Following a year-long design process, SailGP Technologies is poised to update the fleet of F50s with revolutionary T-foils that will provide greater acceleration and speed.

The F50 has stood the test of time. Ten boats, strictly identical, racing at speeds of up to 50 knots (92kph or 57mph) have faced each other on the international SailGP circuit since early 2019.

But behind the scenes is a focus on constant improvement and a design team that identifies opportunities to achieve the performance trifecta of speed, strength and stability.

The T-foil, the result of a year of design work across a multi-disciplinary team, will soon replace the L-foil configuration that has carried the boats through more than three years of high level training and racing.

The design team at SailGP Technologies was asked to overcome the limitations of the older style foils.

A key challenge was to overcome the relatively low cavitation inception speed of the L-foils. Cavitation is a phenomenon where vapour bubbles form within a liquid at low pressure regions where it has been accelerated to high velocities. It presents as an issue when F50 boats try to take off and to foil at high speeds.

“The L-foils are very long structures that bear up to five tonnes - this is the full weight of the F50 boat and the force to counterbalance the side force generate by the jib and the wing ” explains Ignacio (Nacho) Castaneda Sabadell, head of design at SailGP Technologies .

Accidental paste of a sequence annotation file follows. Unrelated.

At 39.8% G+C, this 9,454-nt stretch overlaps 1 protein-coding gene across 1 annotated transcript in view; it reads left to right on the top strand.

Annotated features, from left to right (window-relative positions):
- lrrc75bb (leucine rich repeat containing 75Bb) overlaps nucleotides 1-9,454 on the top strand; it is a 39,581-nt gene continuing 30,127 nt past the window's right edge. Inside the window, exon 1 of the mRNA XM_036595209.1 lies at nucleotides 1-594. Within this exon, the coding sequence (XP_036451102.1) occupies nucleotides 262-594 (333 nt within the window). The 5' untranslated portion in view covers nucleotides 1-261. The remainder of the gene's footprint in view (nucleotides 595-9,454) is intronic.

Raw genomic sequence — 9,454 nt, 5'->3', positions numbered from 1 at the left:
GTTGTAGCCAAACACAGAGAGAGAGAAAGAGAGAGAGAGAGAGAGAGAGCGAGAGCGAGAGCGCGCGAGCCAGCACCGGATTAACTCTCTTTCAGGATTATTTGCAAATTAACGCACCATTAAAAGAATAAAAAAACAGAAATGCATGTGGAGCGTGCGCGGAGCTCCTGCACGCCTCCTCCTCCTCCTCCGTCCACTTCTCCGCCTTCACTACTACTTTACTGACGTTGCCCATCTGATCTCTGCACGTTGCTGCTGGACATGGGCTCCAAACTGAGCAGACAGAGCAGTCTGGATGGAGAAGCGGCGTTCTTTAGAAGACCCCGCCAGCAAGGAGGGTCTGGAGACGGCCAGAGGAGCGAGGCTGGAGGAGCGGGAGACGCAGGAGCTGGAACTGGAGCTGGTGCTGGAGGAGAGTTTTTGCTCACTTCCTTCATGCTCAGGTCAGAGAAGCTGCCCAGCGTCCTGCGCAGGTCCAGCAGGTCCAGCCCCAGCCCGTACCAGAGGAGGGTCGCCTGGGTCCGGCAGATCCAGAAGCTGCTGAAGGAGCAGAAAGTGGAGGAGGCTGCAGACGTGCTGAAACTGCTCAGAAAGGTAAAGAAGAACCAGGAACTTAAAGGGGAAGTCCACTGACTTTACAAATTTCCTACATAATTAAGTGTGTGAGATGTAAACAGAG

“Being such a long structure, the minimum thickness is dictated by load. You want your elbow, which is always in the water, to be as thin as possible to deliver a higher cavitation inception speed while being able to handle the load generated on the tip which is equal to the weight of the boat.”

“When cavitation appears, you have an increase in drag, which means you need more driving force from the wing to keep accelerating, but you also lose the ability to generate enough lift so the boat can fall off the foils and crash.”

T-foils offer an opportunity to delay the appearance of cavitation and thus allow a higher boat speed.

Modeling shows they will increase the maximum speed of the F50 from 53 knots to 55 knots while reducing the amount of righting moment we need to generate with the rudder differential.

“Righting moment is related to the center of effort of the foil,” says Nacho. “With the T it is outwards, but with the L it is inwards. Currently we use rudder differential, which means we have one rudder pulling up, and one down. But with the new foil design we will need to generate less righting moment from the rudders reducing rudder drag.”

Another benefit is that T-foils are are significantly thinner than their L-shaped counterparts: while L-foils are roughly 12-14% thickness to chord ratio in the elbow and reduce to 10% in the tip, the submerged part of the T-foils shaft is 8.5-11.5% thickness to chord ratio and the foil wing 9%. The L-foils are fully composite, the T-foils utilize three materials including composite and steel in the shaft, and titanium in the wing.

T-foils have been the subject of more than a year of intensive work by SailGP Technologies structural engineers working on the composite components, mechanical engineers on the metal components, hydrodynamic specialists, hydraulics engineers, and computer simulations.

SailGP’s F50 fleet will be fitted with the new T foils later in 2023.